Administration Says Obama Can Extend Federal Benefits to Homosexual Couples Despite Defense of Marriage Act

June 17, 2009 - 6:47 PM
President Barack Obama's move to grant new benefits to homosexual partners of federal employees is only a first step, as White House Press Secretary Robert Gibbs said the president is pushing for Congress to pass legislation allowing greater benefits.
White House (CNSNews.com) – President Barack Obama’s move to grant new benefits to homosexual partners of federal employees is only a first step, as White House Press Secretary Robert Gibbs said the president is pushing for Congress to pass legislation allowing greater benefits.

But opponents of the move believe it could still be in violation of the law under the Defense of Marriage Act (DOMA).

The presidential memorandum that Obama signed Wednesday in the Oval Office came after several months of review by John Berry, director of the Office of Personnel Management, and Secretary of State Hillary Clinton, who conducted internal reviews to determine whether benefits can extend to same-sex partners of federal employees.

“This pushes long overdue progress in the nation’s journey to equality,” Berry, said in a conference call Wednesday. Berry is the highest ranking homosexual appointee in the administration, according to the White House. “People have been denied certain benefits for one simple reason: Because the people they love are of the same sex.”

The benefits do not extend to health care and retirement, which the administration determined could not be done under DOMA, but provide long-term care insurance and requires supervisors to allow employees to use sick leave to take care of homosexual partners and family members of their partners.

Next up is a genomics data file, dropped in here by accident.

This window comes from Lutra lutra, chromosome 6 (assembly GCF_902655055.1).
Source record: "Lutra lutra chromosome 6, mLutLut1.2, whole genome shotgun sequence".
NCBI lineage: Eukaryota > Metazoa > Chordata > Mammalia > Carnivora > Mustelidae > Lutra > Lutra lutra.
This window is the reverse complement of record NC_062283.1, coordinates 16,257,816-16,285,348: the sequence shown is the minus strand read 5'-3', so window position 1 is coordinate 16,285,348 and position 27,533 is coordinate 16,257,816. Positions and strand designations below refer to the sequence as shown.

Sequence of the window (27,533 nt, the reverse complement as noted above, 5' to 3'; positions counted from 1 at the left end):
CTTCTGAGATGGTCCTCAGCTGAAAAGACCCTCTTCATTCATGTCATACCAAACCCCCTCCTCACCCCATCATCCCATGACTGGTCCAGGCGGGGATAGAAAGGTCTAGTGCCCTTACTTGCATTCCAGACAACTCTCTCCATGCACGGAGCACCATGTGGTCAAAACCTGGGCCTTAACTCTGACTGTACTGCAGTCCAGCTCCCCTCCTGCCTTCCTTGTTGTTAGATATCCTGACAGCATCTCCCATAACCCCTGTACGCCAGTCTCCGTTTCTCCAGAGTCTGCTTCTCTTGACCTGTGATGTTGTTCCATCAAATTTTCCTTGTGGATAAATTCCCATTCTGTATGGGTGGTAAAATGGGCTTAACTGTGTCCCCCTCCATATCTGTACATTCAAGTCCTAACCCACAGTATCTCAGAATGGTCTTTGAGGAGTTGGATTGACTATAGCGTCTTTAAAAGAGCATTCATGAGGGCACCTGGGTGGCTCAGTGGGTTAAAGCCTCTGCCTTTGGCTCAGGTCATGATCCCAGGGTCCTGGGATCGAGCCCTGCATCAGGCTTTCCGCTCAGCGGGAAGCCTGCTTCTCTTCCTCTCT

For Foreign Service employees, benefits such as medical facilities at posts abroad, medical evacuation from posts abroad and inclusion in family housing will be required.

“This can be done within the confines of DOMA,” Berry said.

The memo also orders the OPM to issue guidance within 90 days to all executive branch departments and agencies regarding compliance with, and implementation of, the civil service laws, which make it unlawful to discriminate against employees or applicants for federal employment on the basis of non-job-related factors.

DOMA law, approved by a Republican Congress and signed by President Bill Clinton in 1996, specifically says, “In determining the meaning of any Act of Congress, or of any ruling, regulation, or interpretation of the various administrative bureaus and agencies of the United States, the word ‘marriage’ means only a legal union between one man and one woman as husband and wife, and the word ‘spouse’ refers only to a person of the opposite sex who is a husband or wife.”

Obama's order comes just days after homosexual activists lambasted the administration because the Solicitor General's office defended the constitutionality of DOMA in a California court filing. 

“The Administration apparently determined that it had a duty to defend DOMA in the courts. The President has just as strong a duty to put his principles into action, and end discrimination against LGBT people and our families,” said Joe Solmonese, president of the homosexual advocacy group Human Rights Campaign. “We call on the President to send legislation repealing DOMA to Congress,” he added.

The timing was entirely political and a use of federal tax dollars to quell a core constituency group, said Wendy Wright, president of the conservative Concerned Women for America.

"Barack Obama's order demeans marriage and misuses taxpayer dollars. It violates the intent of the Defense of Marriage Act, which defines for the federal government that marriage (and thus all the benefits that come with marriage) is only between a man and a woman,” said Wright. “It generates untold costs and creates an incentive for fraud. Workers could claim anyone of the same sex is a 'partner' or seek coverage for multiple serial partners."

This is only the first step, Gibbs said Wednesday, adding that Obama supported repealing DOMA and the don’t-ask-don’t-tell policy for the military since he was a candidate for U.S. Senate in Illinois.

To extend full employee benefits such as health care, it would require a change in the law, Gibbs said.

“That requires not an executive order or presidential memorandum but a change in the law,” Gibbs said. “That is part of what he promised with the repeal of DOMA.”